What are we?
It seems such a simple question, but the easy, glib answers don’t tell us much. We are humans. We are mammals. We’re animals. We’re solids, or so we were called by the shapeshifting Odo of Star Trek: Deep Space Nine.
In a world filled with solids, fluids, gases and some weird things called waves, we aren’t exactly any of those, but some mixture of them all. And despite all of that, we are almost entirely nothing—empty space. Human “common sense” evolved to serve our ancestors as hunter gatherers on the savannahs of Central and Southern Africa. Common sense simply will not do to answer this simple-sounding question fully, because the full answer extends so incredibly far beyond where our natural senses can reach.
Let me illustrate. In Tanzania, there is a huge dune-like thing that was formed by the ash from an eruption of the Ol Donyo Lengai volcano in 1969. Because there is a prevailing wind blowing in one direction for most to the year, the barchan (the dune-like thing, pronounced bahkahn) walks slowly across the valley floor. It moves about 17 meters per year. It is beautifully sculpted by the wind, which blows individual grains slowly up the windward side till they reach the crest, then tumble down the steeper leeward side. If we could watch a time-lapse video of it, the object would appear to our limited senses to be a wave. But it isn’t a wave. It walks. Waves in the ocean seem to our drastically limited perceptive abilities to move in the same manner as the barchan, but much faster. However, in ocean waves, individual molecules of water do not move horizontally. They stay in a fixed horizontal position and move vertically. Sound waves in the air are the same. Air molecules are moving up and down as the wave propagates through the air. If they were moving toward us, that would be wind and not sound.
What moves in electromagnetic waves? Victorians wondered, and applying human “common sense” figured it had to be something, so they invented Ether and posited that radio, x-ray, and electro-magnetic waves were motion up and down in the Ether. Unfortunately, there is no ether. We humans, with our very limited ability to see radiation, see a tiny stretch of the radiation bandwidth, the visible light from red to violet. But if that visible light spectrum were 1 inch high, the total spectrum of radiation would extend for miles up and downward from the portion we can sense. And all of that is at play within us. Solids, liquids, gasses (which occasionally escape bringing much embarrassment) and waves. Cosmic rays and neutrinos are passing through us as we read this, because we are mostly empty space. If one atom that makes us up were a fly sitting in the center of a football field, the next atom would be outside the stadium in the center of its own stadium. The wall of my office is equally made up mostly of empty space. But when I hit it at non relativistic speeds, it feels so solid I come away with a big bruise.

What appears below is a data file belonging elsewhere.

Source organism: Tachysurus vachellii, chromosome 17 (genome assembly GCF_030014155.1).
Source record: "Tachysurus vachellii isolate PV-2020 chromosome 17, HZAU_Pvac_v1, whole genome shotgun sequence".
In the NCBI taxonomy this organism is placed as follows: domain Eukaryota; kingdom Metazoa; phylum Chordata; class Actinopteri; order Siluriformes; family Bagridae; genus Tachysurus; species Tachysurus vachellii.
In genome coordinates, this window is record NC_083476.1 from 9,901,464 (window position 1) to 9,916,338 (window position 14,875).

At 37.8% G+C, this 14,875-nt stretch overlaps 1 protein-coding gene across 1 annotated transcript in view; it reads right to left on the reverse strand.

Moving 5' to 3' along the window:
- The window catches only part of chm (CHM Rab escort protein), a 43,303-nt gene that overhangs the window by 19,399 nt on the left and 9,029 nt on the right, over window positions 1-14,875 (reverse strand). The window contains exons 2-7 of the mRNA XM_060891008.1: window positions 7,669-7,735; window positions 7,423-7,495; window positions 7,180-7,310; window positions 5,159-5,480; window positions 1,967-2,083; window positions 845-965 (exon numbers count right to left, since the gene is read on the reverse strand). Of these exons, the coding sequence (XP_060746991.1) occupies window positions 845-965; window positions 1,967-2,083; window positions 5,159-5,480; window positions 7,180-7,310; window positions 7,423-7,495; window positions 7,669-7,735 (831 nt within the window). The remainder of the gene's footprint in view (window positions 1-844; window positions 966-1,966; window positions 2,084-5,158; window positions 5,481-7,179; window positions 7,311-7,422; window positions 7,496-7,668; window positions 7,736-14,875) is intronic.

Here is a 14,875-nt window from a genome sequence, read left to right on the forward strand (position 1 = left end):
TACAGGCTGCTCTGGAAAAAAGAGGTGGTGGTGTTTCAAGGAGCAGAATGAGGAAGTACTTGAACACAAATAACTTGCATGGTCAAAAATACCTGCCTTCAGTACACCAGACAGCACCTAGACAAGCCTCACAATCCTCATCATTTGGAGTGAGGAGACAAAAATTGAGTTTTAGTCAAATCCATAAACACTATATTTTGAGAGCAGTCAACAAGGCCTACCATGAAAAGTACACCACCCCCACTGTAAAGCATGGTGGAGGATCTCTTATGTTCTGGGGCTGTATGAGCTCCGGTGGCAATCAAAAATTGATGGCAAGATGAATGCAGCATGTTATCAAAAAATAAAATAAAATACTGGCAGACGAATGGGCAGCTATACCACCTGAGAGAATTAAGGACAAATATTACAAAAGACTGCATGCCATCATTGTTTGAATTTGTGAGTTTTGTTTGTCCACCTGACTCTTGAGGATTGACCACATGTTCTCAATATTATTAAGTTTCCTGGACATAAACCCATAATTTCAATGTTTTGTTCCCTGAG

I was reading something Steve Grand wrote. He noted that we are more like waves than permanent ‘things’. He invited his readers to think…
... of an experience from your childhood. Something you
remember clearly, something you can see, feel, maybe even
smell, as if you were really there. After all you really
were there at the time, weren’t you? How else could you
remember it? But here is the bombshell: you weren’t there.
Not a single atom that is in your body today was there
when that event took place…. Matter flows from place to
place and momentarily comes together to be you. Whatever
you are, therefore, you are not the stuff of which you are
made. If that does not make the hair stand up on the back
of your neck, read it again until it does, because it is
So what the heck are we. It’s clear that the “common sense” we evolved to use as hunter gatherers on the African Savannah cannot answer the question. Whatever we actually are just doesn’t make sense to our limited perceptual abilities and the understanding that perception informs. And yet, as we now have invented sensors to extend our tiny 1-inch bandwidth all the miles up and down the spectrum, we can begin to contemplate what we really are. What answers will we find?